"Well, I think you try something, you see how it works, you see what it brings, what it brings to the team and the staff and what they're trying to do. I don't know the thinking of Jim as it relates to—we haven't talked about the spring game on Friday, whether that's something that he wants to do consistently or if he's trying something out this year and so we'll be there and see how it goes and see what comes of it and see what the feedback is from it, but it doesn't bother me that it's a nighttime spring game. The tradition's been normally, what, Saturday at 1 o'clock or 12 o'clock or something like that? You know, it's done differently at different places and this is something that he wanted to try and we'll see how it goes."
Speaking of night football, you recently expressed an affinity for football games in the daylight. Do you anticipate that that will influence schedules in future years, and some of your predecessors anticipated influence from the Big Ten wanting Michigan to play more night games—your thoughts in that area, too?
"It could be that we play more night games in the future. We talked about it this year as I was coming in and made the decision that this year we wouldn't have a night game at Michigan Stadium. You know, I was told—because I'm not a Twitterer—that I was getting heat because I said that I didn't like playing games at night, jokingly said that because if people would have heard the other part of what I said I said because I played for Bo, who thought you should always play at 12 or 1 o'clock. In my career as an athletic director and athletic administrator I played a lot of night games. I'm not against them, but in the discussions that I had with many upon walking through the door it was decided that we didn't want to play a night game here this year.
"So whether they'll be played in the future, I'm not against them. I think some of our fans like them, and I think I heard some of our fans that would prefer day games but I know our fans love Michigan football and whether it's played in the day or it's played at night they want to see our team have success.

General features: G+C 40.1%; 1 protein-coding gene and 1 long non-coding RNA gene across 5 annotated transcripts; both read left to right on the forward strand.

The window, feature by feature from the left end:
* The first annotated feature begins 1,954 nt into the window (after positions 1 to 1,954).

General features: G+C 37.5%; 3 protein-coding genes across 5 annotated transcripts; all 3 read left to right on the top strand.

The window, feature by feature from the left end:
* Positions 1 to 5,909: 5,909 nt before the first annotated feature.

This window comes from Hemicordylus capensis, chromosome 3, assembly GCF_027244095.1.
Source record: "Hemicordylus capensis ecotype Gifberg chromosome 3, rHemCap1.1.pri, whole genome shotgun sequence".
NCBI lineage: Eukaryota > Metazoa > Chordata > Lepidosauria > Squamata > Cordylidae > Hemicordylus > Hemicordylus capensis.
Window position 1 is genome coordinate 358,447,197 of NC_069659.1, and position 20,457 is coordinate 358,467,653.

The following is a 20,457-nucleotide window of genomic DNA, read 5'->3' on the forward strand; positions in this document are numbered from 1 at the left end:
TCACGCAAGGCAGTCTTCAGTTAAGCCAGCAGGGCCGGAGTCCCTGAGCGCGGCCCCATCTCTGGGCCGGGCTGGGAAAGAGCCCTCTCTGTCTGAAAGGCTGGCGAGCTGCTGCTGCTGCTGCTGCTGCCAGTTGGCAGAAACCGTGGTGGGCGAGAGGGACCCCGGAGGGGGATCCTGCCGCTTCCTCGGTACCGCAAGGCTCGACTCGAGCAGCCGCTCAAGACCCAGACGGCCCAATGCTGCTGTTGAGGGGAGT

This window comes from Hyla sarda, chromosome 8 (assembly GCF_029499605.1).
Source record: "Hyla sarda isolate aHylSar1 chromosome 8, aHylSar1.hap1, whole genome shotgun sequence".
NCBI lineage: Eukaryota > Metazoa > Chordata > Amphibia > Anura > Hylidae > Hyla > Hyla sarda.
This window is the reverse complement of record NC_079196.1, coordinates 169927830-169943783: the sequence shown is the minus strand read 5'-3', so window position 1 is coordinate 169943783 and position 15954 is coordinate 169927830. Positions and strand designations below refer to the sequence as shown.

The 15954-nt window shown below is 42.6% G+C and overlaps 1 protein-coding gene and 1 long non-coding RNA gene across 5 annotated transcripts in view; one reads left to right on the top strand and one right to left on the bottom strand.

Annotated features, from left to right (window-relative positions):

"Last year we played a significant…I shouldn't say significant. How many night games did we play on the road last year? Three. I know the fans are interested in night games, but that's really taxing, particularly coming back late at night for the team, those kind of things. So we considered a lot before we said we wouldn't have a night game this year, but in the future there could be night games at Michigan Stadium in the future."
There's been a lot of talk two years ago after the Shane Morris concussion incident of increased safety measures and then talk about that here and there since then. Have you gotten a chance to evaluate those and do you have any plans for changes there?
"We're going to constantly evaluate the safety protocol for our student-athletes. It's something that we did obviously with that incident being so nationally prominent [and] that you do, but we're going to constantly look at the protocol. Not only in-game protocol but practice.
"I know coach Harbaugh and the staff and the medical staff are monitoring and talking about impact not only of concussions but injuries during practice. The coaches are constantly aware of how much practice and hitting is going on. They're monitoring that for the good of their team, of the individual student-athlete.
"The protocol is set but we're going to continue monitoring that to make sure it's where it needs to be for the safety of our student-athletes across the board. So yes, I'm confortable with where we are now and I'm comfortable that we will continue to evaluate all measures of safety for all of our student-athletes to make sure that it's the best that it could be."
How and when will you officially launch the Nike apparel, and for you, when you saw the Jumpman logo on football, is that cutting edge in your mind, that deal that was cut?
"Yeah. Officially Nike becomes our apparel supplier August 1st. We're proud of the relationship that we had with Adidas, but on August 1st we will officially again become a Nike apparel school and at that point in time the staff—I haven't had but I will have a breakdown of all the things that are being planned, but on August 1st, at that point in time is when we will celebrate the relationship or right around that date, don't hold me to it. But August 1st is the date we officially become a Nike school again."
[After THE JUMP: Jumpman, Jumpman, Jumpman, them boys up for discussing committable offers and transfer policies]